On December 4, 2013, the Securities Industry and Financial Markets Association, the International Swaps and Derivatives Association, Inc., and the Institute of International Bankers filed a lawsuit challenging the CFTC’s final cross-border guidance issued in July of 2013 (the “Guidance”). The amended complaint primarily argues that, in issuing the Guidance, the CFTC issued “a sweeping, international compliance directive that it characterized as mere ‘guidance,’” instead of promulgating an actual rule governing the extraterritorial reach of the rules under Title VII of the Dodd-Frank Act that complied with the requirements of the Administrative Procedure Act (“APA”) and the Commodity Exchange Act (“CEA”), such as cost-benefit analysis. Put simply, the plaintiffs argue that the CFTC “purposefully circumvented the congressionally-required procedures for CFTC rulemaking.” Despite its purported status as mere non-binding guidance, the amended complaint notes that the CFTC has repeatedly made clear that the Guidance is intended to bind the CFTC staff and the public in the manner of a rule. The amended complaint further argues that, in promulgating many Title VII rules (such as the clearing requirement rule and the swap data repository reporting rule), despite public comments, the CFTC failed to address how those rules would apply extraterritorially and failed to consider the costs and benefits of the application of the rules to foreign entities and entities engaged in cross-border transactions.
More specifically, the plaintiffs make the following arguments. First, the CEA provides that the promulgation of any “regulation” by the CFTC requires the evaluation of the costs and benefits of the proposed rule in light of various considerations. However, the CFTC did not engage in any cost-benefit analysis before issuing the Guidance, despite its rule-like binding effect. Second, the APA requires that an agency give interested persons sufficient opportunity to participate in a rulemaking. Among other issues, fair notice was not given of how the Guidance would expand the extraterritorial application of the Title VII rules. Third, an agency is required under the APA to respond adequately to public comments before promulgating a rule, which the CFTC failed to do in connection with the Guidance. Fourth, the APA forbids an agency from acting in an “arbitrary” or “capricious” manner in adopting new rules. The Guidance failed to explain the application of Dodd-Frank swaps provisions to non-U.S. entities, and, given the attenuated connection of such entities to the United States, such application qualifies as arbitrary and capricious. Fifth, the CEA provides that the application of Dodd-Frank swaps provisions to activities outside of the United States requires “a direct and significant connection with activities in, or effect on, commerce of the United States.” But pursuant to the Guidance, certain entities and transactions, such as non-U.S. affiliate conduits, may be regulated despite lacking a “direct and significant” connection with or effect on U.S. commerce. Sixth, the CFTC promulgated the Title VII rules without evaluating their costs and benefits and responding adequately to public comments with respect to their cross-border application, issuing the guidance instead for that purpose.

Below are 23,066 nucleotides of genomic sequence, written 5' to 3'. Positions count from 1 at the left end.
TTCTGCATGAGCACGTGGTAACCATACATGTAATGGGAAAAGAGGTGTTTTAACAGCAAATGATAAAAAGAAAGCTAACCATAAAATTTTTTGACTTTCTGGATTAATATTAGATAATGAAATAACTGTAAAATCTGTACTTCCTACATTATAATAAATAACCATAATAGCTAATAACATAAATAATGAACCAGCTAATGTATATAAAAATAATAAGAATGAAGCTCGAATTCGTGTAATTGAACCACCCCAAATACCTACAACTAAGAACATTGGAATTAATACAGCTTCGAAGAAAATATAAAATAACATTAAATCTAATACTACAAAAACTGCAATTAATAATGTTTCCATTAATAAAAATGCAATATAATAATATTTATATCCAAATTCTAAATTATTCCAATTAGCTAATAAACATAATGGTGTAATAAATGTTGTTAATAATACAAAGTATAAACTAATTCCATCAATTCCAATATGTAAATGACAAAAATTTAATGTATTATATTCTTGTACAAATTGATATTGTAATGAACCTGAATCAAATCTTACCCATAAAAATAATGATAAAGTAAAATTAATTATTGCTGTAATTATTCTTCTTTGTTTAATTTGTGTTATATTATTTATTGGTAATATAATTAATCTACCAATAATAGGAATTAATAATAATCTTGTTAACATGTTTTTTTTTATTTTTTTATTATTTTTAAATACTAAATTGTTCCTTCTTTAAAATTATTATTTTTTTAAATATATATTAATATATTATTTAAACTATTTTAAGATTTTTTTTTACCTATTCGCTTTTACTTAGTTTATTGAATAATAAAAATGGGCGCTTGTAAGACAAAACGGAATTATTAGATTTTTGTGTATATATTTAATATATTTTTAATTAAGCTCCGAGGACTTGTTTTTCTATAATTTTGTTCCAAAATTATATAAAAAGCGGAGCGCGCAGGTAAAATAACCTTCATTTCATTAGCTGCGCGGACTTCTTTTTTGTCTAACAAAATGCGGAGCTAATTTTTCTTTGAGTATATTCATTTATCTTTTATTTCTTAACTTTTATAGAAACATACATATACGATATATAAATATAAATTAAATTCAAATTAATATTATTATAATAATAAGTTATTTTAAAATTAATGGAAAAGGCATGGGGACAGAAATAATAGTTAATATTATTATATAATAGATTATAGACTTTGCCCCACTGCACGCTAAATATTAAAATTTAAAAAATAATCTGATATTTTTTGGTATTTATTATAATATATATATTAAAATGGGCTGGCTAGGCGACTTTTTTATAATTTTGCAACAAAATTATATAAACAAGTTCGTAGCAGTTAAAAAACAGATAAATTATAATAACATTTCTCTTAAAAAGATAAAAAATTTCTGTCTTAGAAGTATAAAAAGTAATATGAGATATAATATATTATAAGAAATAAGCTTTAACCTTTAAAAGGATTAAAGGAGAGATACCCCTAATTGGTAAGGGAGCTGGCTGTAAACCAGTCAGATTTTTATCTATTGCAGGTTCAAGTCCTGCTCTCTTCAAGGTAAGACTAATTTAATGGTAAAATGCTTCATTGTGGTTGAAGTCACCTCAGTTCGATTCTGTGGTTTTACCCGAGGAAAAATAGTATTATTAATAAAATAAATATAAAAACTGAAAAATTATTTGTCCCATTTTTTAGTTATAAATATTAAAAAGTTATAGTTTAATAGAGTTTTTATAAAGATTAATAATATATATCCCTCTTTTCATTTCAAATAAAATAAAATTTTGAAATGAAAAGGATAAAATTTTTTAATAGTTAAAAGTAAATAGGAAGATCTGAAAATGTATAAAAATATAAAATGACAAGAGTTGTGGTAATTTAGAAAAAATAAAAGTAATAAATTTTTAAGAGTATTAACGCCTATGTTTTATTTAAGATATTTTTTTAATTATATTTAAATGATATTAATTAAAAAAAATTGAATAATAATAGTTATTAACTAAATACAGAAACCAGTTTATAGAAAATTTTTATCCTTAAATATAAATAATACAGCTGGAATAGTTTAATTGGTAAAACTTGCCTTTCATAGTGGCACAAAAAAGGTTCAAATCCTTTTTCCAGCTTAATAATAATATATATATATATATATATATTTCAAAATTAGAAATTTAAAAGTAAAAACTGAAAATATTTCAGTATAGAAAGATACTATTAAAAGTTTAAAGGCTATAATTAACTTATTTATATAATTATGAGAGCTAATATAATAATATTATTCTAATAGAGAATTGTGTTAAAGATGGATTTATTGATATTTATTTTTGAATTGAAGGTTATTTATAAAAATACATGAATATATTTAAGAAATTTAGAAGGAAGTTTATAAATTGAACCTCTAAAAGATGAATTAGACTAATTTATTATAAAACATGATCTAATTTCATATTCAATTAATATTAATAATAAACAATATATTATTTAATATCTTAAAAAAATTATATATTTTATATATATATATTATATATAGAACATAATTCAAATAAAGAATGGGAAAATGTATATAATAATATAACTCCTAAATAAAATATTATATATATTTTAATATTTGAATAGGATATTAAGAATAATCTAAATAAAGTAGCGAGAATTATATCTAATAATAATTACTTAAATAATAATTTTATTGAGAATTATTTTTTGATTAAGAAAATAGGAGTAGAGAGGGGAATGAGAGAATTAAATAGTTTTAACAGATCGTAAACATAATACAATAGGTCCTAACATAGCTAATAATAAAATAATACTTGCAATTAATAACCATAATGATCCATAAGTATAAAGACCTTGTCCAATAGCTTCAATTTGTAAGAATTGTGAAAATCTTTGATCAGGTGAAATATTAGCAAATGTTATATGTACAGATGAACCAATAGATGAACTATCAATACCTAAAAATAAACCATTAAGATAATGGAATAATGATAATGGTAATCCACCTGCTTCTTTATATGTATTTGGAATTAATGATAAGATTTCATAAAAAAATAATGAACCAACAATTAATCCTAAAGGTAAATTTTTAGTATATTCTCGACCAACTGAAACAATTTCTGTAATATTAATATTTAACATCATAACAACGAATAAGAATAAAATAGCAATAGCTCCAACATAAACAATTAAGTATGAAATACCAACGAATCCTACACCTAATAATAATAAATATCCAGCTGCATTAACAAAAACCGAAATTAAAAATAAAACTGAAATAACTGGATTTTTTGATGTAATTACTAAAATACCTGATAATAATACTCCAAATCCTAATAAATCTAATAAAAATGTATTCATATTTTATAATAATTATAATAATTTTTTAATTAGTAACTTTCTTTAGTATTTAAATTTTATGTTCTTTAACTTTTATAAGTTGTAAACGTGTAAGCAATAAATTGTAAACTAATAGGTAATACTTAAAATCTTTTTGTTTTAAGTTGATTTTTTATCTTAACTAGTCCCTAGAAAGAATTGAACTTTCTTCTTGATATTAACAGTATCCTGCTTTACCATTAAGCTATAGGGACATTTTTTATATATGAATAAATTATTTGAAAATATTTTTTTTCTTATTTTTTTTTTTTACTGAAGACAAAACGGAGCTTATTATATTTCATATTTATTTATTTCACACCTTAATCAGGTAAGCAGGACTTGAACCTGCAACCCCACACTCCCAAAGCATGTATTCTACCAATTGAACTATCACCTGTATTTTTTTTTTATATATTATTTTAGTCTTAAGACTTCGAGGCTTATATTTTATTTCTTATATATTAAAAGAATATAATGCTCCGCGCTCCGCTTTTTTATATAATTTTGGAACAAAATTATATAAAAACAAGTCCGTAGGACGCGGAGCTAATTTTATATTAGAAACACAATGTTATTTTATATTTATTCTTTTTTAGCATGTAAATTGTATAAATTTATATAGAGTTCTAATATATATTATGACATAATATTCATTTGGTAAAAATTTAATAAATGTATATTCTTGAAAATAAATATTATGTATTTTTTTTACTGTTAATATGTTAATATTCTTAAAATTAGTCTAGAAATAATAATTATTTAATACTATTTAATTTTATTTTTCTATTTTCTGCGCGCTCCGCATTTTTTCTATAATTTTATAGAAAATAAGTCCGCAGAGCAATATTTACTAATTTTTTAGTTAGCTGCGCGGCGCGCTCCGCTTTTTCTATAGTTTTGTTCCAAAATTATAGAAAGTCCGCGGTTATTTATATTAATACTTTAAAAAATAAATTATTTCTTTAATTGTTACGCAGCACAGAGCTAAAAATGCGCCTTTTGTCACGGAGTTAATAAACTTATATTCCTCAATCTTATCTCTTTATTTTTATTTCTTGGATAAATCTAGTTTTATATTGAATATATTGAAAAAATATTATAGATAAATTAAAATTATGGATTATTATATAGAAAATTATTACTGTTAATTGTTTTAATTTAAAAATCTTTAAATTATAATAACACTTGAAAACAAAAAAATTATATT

The amended complaint therefore asks that the court, inter alia: (i) vacate and set aside the guidance in its entirety; and (ii) enjoin the CFTC from applying or enforcing the Title VII rules extraterritorially until promulgating a cross-border rule consistent with the APA and the CEA.
 Interpretive Guidance and Policy Statement Regarding Compliance with Certain Swap Regulations, 78 Fed. Reg. 45,292 (July 26, 2013). The Guidance and related topics have been addressed previously in Derivatives in Review. See “‘U.S. Person’ Definitions Under the Final Exemptive Order and the Final Guidance, Application to Certain Foreign Branches, and Determination for Collective Investment Vehicles” posted on August 26, 2013.
 Amended Complaint, Securities Industry and Financial Markets Association v. CFTC, Civil Action No. 13-CV-1916 (D.D.C. Dec. 27, 2013).
 Id. at 3.
 Id. at 2. The complaint notes that Commissioner O’Malia has indicated his concern as well, stating that “[a]voiding cost-benefit analysis by labeling the document as guidance is unacceptable.” Id. at 4.
 Id. at 29.
 Id. at 3.
 Id. at 10-29.
 Id. at 52-53.
 Id. at 53-54.
 Id. at 54-55.
 Id. at 55-56.
 Id. at 56-57.
 Id. at 59.
 Id. at 64.